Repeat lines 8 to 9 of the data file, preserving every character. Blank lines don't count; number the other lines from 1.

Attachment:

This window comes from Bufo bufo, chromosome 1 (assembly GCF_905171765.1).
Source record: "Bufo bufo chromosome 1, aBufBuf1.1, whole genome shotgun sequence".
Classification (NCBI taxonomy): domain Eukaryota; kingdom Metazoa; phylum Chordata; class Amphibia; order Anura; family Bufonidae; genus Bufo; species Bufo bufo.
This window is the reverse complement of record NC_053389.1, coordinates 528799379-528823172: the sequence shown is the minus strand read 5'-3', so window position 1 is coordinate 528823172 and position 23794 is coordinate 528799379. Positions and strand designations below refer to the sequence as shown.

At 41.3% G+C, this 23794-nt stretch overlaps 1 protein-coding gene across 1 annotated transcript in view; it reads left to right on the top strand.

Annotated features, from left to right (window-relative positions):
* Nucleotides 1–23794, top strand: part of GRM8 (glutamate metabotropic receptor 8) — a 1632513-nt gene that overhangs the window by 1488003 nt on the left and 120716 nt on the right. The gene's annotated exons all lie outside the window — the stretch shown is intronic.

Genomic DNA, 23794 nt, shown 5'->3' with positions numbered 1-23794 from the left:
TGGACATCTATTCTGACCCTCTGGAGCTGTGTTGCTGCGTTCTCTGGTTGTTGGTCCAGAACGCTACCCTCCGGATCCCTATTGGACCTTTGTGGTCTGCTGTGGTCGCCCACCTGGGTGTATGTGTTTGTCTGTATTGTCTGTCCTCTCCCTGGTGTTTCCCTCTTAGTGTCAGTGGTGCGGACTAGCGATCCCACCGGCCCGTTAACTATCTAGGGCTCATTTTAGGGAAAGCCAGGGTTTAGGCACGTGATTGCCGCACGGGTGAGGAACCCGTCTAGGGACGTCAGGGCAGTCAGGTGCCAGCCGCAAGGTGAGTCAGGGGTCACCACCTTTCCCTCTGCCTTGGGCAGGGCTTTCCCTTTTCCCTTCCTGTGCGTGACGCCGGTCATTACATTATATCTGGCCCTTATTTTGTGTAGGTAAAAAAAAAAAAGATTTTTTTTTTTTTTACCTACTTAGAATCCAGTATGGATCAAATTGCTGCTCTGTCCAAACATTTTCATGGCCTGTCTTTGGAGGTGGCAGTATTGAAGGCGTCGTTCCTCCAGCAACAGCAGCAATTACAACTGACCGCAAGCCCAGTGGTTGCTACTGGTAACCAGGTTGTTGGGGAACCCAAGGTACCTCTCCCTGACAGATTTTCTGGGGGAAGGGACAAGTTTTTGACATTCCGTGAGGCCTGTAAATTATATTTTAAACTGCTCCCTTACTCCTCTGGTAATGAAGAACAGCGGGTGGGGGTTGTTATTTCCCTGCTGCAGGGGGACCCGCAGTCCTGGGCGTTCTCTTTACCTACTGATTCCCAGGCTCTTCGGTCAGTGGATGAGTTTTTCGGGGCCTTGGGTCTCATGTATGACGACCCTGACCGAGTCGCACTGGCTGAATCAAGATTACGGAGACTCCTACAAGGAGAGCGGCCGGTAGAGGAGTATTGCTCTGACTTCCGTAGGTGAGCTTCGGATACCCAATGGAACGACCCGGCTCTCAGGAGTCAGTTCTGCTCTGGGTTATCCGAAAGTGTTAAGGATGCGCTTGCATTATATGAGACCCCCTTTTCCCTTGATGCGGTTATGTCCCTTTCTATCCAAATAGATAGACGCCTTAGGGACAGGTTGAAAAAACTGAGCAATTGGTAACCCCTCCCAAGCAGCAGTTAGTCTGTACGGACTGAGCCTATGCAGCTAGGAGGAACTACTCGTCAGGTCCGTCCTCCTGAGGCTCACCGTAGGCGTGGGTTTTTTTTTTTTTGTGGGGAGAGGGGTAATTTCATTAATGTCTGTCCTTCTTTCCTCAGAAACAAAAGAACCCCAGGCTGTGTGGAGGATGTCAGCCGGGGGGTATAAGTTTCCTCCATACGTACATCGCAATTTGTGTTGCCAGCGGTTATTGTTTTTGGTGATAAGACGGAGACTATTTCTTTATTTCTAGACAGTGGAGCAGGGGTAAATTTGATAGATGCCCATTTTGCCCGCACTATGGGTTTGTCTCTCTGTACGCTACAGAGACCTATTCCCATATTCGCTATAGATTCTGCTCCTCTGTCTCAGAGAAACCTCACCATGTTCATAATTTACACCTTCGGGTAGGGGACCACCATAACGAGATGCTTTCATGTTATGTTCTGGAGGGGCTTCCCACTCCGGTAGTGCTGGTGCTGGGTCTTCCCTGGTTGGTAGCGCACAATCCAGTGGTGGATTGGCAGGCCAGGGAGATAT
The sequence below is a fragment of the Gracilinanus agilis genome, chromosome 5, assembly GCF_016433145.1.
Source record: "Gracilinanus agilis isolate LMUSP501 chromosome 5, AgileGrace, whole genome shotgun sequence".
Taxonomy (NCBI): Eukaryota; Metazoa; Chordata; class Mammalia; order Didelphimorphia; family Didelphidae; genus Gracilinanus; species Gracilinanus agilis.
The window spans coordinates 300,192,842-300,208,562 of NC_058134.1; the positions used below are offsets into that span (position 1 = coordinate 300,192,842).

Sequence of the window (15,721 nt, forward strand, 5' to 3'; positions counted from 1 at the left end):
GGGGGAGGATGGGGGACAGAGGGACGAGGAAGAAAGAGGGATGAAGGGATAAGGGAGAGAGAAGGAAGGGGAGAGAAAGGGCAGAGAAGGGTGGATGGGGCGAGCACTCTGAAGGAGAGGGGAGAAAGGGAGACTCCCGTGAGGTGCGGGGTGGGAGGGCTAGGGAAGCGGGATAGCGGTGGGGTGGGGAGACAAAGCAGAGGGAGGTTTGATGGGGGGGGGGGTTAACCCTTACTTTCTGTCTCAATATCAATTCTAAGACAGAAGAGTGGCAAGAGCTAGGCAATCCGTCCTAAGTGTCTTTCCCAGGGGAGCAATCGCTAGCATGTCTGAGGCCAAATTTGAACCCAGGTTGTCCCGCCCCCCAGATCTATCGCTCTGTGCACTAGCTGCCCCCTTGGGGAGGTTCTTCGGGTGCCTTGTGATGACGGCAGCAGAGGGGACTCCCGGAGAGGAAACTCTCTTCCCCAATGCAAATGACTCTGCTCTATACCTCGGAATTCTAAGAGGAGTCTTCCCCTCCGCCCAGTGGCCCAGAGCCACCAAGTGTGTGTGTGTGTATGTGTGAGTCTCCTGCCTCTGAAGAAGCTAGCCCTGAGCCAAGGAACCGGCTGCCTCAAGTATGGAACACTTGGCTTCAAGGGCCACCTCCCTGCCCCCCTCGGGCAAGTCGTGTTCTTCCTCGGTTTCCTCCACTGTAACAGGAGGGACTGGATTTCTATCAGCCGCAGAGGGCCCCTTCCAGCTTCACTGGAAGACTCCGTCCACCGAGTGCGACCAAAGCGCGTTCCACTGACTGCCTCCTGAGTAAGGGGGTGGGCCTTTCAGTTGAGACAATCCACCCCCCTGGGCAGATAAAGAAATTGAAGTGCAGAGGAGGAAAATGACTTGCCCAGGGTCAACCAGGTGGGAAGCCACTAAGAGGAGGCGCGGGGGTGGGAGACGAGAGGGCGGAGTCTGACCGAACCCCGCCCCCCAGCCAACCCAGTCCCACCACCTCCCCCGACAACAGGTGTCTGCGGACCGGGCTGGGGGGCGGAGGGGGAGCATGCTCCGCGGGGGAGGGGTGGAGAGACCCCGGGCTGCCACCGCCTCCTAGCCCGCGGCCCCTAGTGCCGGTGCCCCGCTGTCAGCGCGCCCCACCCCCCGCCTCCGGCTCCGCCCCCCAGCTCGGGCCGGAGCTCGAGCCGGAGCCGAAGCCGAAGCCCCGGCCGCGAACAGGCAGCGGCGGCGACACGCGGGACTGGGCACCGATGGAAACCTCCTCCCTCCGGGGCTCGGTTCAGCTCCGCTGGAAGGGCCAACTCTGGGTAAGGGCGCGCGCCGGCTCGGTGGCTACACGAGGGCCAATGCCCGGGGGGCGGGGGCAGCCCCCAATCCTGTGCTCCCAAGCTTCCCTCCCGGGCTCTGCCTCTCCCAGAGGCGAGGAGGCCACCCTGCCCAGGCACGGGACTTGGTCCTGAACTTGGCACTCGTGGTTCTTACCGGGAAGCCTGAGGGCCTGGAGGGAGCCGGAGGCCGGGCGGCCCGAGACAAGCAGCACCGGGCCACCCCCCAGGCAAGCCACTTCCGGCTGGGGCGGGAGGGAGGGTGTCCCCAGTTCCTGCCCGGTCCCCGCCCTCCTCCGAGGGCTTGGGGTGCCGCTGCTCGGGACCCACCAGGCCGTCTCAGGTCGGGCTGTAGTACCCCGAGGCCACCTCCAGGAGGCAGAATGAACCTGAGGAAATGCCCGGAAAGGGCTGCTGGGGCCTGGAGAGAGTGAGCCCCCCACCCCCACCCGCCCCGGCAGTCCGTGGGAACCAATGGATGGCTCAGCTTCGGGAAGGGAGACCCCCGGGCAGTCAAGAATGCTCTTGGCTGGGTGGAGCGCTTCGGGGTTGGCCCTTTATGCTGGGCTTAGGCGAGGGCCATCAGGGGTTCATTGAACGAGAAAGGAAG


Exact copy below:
Genomic DNA, 23794 nt, shown 5'->3' with positions numbered 1-23794 from the left:
TGGACATCTATTCTGACCCTCTGGAGCTGTGTTGCTGCGTTCTCTGGTTGTTGGTCCAGAACGCTACCCTCCGGATCCCTATTGGACCTTTGTGGTCTGCTGTGGTCGCCCACCTGGGTGTATGTGTTTGTCTGTATTGTCTGTCCTCTCCCTGGTGTTTCCCTCTTAGTGTCAGTGGTGCGGACTAGCGATCCCACCGGCCCGTTAACTATCTAGGGCTCATTTTAGGGAAAGCCAGGGTTTAGGCACGTGATTGCCGCACGGGTGAGGAACCCGTCTAGGGACGTCAGGGCAGTCAGGTGCCAGCCGCAAGGTGAGTCAGGGGTCACCACCTTTCCCTCTGCCTTGGGCAGGGCTTTCCCTTTTCCCTTCCTGTGCGTGACGCCGGTCATTACATTATATCTGGCCCTTATTTTGTGTAGGTAAAAAAAAAAAAGATTTTTTTTTTTTTTACCTACTTAGAATCCAGTATGGATCAAATTGCTGCTCTGTCCAAACATTTTCATGGCCTGTCTTTGGAGGTGGCAGTATTGAAGGCGTCGTTCCTCCAGCAACAGCAGCAATTACAACTGACCGCAAGCCCAGTGGTTGCTACTGGTAACCAGGTTGTTGGGGAACCCAAGGTACCTCTCCCTGACAGATTTTCTGGGGGAAGGGACAAGTTTTTGACATTCCGTGAGGCCTGTAAATTATATTTTAAACTGCTCCCTTACTCCTCTGGTAATGAAGAACAGCGGGTGGGGGTTGTTATTTCCCTGCTGCAGGGGGACCCGCAGTCCTGGGCGTTCTCTTTACCTACTGATTCCCAGGCTCTTCGGTCAGTGGATGAGTTTTTCGGGGCCTTGGGTCTCATGTATGACGACCCTGACCGAGTCGCACTGGCTGAATCAAGATTACGGAGACTCCTACAAGGAGAGCGGCCGGTAGAGGAGTATTGCTCTGACTTCCGTAGGTGAGCTTCGGATACCCAATGGAACGACCCGGCTCTCAGGAGTCAGTTCTGCTCTGGGTTATCCGAAAGTGTTAAGGATGCGCTTGCATTATATGAGACCCCCTTTTCCCTTGATGCGGTTATGTCCCTTTCTATCCAAATAGATAGACGCCTTAGGGACAGGTTGAAAAAACTGAGCAATTGGTAACCCCTCCCAAGCAGCAGTTAGTCTGTACGGACTGAGCCTATGCAGCTAGGAGGAACTACTCGTCAGGTCCGTCCTCCTGAGGCTCACCGTAGGCGTGGGTTTTTTTTTTTTTGTGGGGAGAGGGGTAATTTCATTAATGTCTGTCCTTCTTTCCTCAGAAACAAAAGAACCCCAGGCTGTGTGGAGGATGTCAGCCGGGGGGTATAAGTTTCCTCCATACGTACATCGCAATTTGTGTTGCCAGCGGTTATTGTTTTTGGTGATAAGACGGAGACTATTTCTTTATTTCTAGACAGTGGAGCAGGGGTAAATTTGATAGATGCCCATTTTGCCCGCACTATGGGTTTGTCTCTCTGTACGCTACAGAGACCTATTCCCATATTCGCTATAGATTCTGCTCCTCTGTCTCAGAGAAACCTCACCATGTTCATAATTTACACCTTCGGGTAGGGGACCACCATAACGAGATGCTTTCATGTTATGTTCTGGAGGGGCTTCCCACTCCGGTAGTGCTGGTGCTGGGTCTTCCCTGGTTGGTAGCGCACAATCCAGTGGTGGATTGGCAGGCCAGGGAGATAT